As I write these lines Anaïs Nin has begun the fiftieth volume of her diary, the record of a twenty-year struggle towards self-realization. Still a young woman, she has produced on the side, in the midst of an intensely active life, a monumental confession which when given to the world will take its place beside the revelations of St. Augustine, Petronius, Abelard, Rousseau, Proust, and others….
The diary is full of voyages; in fact, like life itself it might be regarded as nothing but voyage. The epic quality of it, however, is eclipsed by the metaphysical. The diary is not a journey towards the heart of darkness, in the stern Conradian sense of destiny, not a voyage au bout de la nuit, as with Céline, nor even a voyage to the moon in the psychological sense of escape. It is much more like a mythological voyage towards the source and fountain head of life—I might say an astrologic voyage of metamorphosis. (p. 33)
This diary is written absolutely without malice. The psychologist may remark of this that the pain inflicted upon her by the loss of her father was so great as to render her incapable of causing pain to others. In a sense this is true, but it is a limited view of the matter. My own feeling is rather that we have in this diary the direct, naked thrust which is of the essence of the great tragic dramas of the Greeks. Racine, Corneille, Molière may indulge in malice—not the Greek dramatists. The difference lies in the attitude towards Fate. The warfare is not with men, but with the gods. Similarly, in the case of Anaïs Nin's journal: the war is with herself, with God as the sole witness. The diary was written not for the eyes of others, but for the eye of God. She has no malice any more than she has the desire to cheat or to lie. To lie in a diary is the height of absurdity…. Though the way is tortuous the direction is always the same, always inward, further inward, towards the heart of the self. Every encounter is a preparation for the final encounter, the confrontation with the real Self. To indulge in malice would be to swerve from the ordained path, to waste a precious moment in the pursuit of her ideal. She moves onward inexorably, as the gods move in the Greek dramas, on towards the realization of her destiny.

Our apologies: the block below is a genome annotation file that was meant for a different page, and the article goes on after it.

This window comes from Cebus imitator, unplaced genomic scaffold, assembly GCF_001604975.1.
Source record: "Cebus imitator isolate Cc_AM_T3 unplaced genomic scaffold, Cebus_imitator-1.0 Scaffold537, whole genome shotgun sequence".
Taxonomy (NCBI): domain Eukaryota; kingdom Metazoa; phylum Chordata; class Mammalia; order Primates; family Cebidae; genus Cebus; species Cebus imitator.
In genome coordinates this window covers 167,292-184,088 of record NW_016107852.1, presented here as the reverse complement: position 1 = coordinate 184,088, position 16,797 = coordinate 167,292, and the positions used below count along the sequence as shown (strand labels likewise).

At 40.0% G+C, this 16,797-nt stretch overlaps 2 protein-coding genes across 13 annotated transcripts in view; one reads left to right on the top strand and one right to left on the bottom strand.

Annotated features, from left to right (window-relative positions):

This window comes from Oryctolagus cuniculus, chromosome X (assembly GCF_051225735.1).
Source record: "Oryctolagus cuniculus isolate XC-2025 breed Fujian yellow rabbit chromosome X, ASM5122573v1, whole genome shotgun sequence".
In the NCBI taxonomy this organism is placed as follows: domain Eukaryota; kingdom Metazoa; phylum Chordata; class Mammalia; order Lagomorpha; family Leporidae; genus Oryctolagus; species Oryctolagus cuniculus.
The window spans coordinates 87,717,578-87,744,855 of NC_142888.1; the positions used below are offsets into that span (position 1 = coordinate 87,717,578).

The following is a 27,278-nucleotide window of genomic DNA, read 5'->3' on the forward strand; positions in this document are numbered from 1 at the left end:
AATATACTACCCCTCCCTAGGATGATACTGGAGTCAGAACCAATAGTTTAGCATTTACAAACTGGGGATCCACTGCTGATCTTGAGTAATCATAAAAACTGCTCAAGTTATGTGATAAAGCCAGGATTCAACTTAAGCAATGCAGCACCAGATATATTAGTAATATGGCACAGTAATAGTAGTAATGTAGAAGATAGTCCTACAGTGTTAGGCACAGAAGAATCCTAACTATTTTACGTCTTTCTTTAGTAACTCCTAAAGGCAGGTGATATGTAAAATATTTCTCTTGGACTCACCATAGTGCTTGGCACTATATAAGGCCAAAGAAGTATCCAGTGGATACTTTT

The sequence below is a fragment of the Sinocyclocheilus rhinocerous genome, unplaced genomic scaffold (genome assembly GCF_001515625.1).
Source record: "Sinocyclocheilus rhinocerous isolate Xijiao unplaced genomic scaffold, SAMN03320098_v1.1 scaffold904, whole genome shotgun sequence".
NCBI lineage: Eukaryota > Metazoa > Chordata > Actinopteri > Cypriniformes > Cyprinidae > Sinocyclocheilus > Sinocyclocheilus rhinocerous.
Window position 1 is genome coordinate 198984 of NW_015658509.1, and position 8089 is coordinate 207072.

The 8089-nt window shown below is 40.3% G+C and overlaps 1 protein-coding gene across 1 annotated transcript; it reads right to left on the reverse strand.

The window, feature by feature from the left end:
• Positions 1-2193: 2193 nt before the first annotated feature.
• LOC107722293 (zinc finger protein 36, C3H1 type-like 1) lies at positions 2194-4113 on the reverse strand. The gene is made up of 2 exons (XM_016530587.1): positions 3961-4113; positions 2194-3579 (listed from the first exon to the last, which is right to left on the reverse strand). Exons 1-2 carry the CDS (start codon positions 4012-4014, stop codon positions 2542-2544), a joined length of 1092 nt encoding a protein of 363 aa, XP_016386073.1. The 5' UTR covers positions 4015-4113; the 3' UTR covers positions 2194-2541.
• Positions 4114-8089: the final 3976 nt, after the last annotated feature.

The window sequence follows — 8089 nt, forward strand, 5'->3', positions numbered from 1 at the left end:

There is a very significant fact attached to the origin of this diary, and that is that it was begun in artistic fashion. By that I do not mean that it was done with the skill of an artist, with the conscious use of a technique; no, but it was begun as something to be read by some one else, as something to influence some one else. In that sense as an artist…. [The] diary is a silent communion with the father who has deserted her,… a gift of love which she hopes will re-unite them…. [The] father and child are kept apart for many years. In the legends which treat of this theme it happens, as in this case, that the meeting takes place when the daughter has come of age.
And so, in the very beginning of her diary, the child behaves precisely like the artist who, through the medium of his expression, sets about to conquer the world which has denied him. Thinking originally to woo and enchant the father by the testimony of her grief, thwarted in all her attempts to recover him, she begins little by little to regard the separation as a punishment for her own inadequacy. The difference which had marked her out as a child, and which had already brought down upon her the father's ire, becomes more accentuated. The diary becomes the confession of her inability to make herself worthy of this lost father who has become for her the very paragon of perfection.
In the very earliest pages of the diary this conflict between the old, inadequate self which was attached to the father and the budding, unknown self which she was creating manifests itself. It is a struggle between the real and the ideal…. (pp. 37-9)
Throughout the diary the amazing thing is [her] intuitive awareness of the symbolic nature of her role. It is this which illuminates the most trivial...
(The entire section is 1684 words.)